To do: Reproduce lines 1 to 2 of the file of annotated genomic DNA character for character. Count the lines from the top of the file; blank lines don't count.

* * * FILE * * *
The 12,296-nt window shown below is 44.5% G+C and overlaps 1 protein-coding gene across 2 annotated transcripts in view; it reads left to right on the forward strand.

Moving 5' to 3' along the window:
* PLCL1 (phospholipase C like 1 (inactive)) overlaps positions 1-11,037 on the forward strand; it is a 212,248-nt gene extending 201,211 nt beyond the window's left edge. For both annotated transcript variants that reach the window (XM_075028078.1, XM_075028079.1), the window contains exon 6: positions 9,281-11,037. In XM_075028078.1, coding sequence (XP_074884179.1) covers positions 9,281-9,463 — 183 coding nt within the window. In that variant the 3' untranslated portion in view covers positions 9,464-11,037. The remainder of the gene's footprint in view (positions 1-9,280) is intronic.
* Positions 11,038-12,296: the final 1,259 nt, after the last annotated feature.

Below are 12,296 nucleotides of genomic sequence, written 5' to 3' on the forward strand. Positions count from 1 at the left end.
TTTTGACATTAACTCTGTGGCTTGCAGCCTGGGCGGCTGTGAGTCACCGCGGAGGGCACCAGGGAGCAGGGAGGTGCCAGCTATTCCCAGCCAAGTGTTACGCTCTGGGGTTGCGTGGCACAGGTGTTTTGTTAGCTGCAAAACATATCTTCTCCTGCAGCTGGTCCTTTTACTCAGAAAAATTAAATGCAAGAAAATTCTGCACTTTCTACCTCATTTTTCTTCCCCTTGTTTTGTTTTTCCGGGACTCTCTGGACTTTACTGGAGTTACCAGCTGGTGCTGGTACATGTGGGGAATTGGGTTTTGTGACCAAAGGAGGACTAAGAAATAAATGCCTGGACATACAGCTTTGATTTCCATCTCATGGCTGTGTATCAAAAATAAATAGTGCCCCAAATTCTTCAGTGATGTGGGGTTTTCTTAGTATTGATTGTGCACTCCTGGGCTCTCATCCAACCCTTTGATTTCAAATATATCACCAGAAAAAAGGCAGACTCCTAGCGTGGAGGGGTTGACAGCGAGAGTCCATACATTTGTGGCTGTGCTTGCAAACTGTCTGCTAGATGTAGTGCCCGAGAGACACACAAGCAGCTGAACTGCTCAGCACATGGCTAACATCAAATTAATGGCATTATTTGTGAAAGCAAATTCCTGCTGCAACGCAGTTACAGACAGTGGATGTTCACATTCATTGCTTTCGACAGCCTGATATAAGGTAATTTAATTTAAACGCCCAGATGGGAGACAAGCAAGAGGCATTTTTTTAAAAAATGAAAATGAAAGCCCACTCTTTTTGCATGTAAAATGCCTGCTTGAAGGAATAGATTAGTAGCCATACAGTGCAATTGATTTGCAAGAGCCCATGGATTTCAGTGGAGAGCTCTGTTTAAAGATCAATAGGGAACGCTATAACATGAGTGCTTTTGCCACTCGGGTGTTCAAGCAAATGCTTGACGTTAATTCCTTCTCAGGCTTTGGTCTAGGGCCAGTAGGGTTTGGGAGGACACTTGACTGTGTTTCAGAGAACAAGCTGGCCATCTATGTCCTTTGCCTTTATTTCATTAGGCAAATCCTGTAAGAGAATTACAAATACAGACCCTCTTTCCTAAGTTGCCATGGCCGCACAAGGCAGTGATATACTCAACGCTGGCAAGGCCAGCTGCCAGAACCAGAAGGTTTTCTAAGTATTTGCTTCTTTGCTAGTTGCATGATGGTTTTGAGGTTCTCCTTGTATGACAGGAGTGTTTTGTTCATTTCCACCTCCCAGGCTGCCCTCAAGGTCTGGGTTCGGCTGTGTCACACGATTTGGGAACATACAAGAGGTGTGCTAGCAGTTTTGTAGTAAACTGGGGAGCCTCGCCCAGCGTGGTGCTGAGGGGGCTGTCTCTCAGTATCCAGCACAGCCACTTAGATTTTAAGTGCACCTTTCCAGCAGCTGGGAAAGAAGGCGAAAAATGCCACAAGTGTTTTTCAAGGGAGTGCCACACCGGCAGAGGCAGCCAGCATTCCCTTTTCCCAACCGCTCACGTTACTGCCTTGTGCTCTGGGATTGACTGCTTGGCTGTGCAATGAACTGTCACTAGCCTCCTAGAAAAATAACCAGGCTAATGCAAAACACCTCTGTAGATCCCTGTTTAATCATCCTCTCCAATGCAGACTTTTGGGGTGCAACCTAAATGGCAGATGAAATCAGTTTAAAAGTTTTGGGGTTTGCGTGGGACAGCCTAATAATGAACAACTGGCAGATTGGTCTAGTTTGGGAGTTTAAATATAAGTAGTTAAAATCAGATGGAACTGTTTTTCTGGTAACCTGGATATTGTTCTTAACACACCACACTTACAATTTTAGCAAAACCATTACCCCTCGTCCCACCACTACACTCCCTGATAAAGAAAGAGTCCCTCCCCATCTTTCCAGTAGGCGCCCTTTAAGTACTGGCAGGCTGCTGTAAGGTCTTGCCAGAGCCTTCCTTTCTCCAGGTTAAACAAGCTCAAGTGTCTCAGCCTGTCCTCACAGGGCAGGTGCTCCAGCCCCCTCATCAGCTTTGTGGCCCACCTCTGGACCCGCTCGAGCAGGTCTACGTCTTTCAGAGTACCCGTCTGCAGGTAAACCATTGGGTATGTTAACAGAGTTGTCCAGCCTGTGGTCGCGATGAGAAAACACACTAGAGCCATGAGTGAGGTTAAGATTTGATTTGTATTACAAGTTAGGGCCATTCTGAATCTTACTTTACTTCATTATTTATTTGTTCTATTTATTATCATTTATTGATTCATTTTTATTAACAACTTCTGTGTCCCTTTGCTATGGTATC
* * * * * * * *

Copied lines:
The 12,296-nt window shown below is 44.5% G+C and overlaps 1 protein-coding gene across 2 annotated transcripts in view; it reads left to right on the forward strand.

Moving 5' to 3' along the window: